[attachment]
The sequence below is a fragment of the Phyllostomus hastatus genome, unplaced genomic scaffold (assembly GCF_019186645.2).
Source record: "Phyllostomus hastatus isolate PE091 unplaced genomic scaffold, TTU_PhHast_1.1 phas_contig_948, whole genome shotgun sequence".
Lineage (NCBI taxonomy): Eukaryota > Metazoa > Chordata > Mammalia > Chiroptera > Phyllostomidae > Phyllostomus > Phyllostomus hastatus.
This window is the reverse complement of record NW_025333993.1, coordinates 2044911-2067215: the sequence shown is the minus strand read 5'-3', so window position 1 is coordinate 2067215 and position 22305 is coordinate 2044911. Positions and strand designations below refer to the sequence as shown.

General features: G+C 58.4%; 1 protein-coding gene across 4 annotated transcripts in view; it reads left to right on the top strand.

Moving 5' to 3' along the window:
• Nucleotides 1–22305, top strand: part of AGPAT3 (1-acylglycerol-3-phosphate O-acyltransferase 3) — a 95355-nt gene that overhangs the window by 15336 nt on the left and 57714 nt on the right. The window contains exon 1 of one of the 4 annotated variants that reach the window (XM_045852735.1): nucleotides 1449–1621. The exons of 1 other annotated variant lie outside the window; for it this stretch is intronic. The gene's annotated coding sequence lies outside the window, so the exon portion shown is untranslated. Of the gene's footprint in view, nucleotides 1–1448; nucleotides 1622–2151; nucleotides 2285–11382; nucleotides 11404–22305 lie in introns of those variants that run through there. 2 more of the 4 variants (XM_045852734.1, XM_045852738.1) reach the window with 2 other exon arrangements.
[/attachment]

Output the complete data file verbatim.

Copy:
The sequence below is a fragment of the Phyllostomus hastatus genome, unplaced genomic scaffold (assembly GCF_019186645.2).
Source record: "Phyllostomus hastatus isolate PE091 unplaced genomic scaffold, TTU_PhHast_1.1 phas_contig_948, whole genome shotgun sequence".
Lineage (NCBI taxonomy): Eukaryota > Metazoa > Chordata > Mammalia > Chiroptera > Phyllostomidae > Phyllostomus > Phyllostomus hastatus.
This window is the reverse complement of record NW_025333993.1, coordinates 2044911-2067215: the sequence shown is the minus strand read 5'-3', so window position 1 is coordinate 2067215 and position 22305 is coordinate 2044911. Positions and strand designations below refer to the sequence as shown.

General features: G+C 58.4%; 1 protein-coding gene across 4 annotated transcripts in view; it reads left to right on the top strand.

Moving 5' to 3' along the window:
• Nucleotides 1–22305, top strand: part of AGPAT3 (1-acylglycerol-3-phosphate O-acyltransferase 3) — a 95355-nt gene that overhangs the window by 15336 nt on the left and 57714 nt on the right. The window contains exon 1 of one of the 4 annotated variants that reach the window (XM_045852735.1): nucleotides 1449–1621. The exons of 1 other annotated variant lie outside the window; for it this stretch is intronic. The gene's annotated coding sequence lies outside the window, so the exon portion shown is untranslated. Of the gene's footprint in view, nucleotides 1–1448; nucleotides 1622–2151; nucleotides 2285–11382; nucleotides 11404–22305 lie in introns of those variants that run through there. 2 more of the 4 variants (XM_045852734.1, XM_045852738.1) reach the window with 2 other exon arrangements.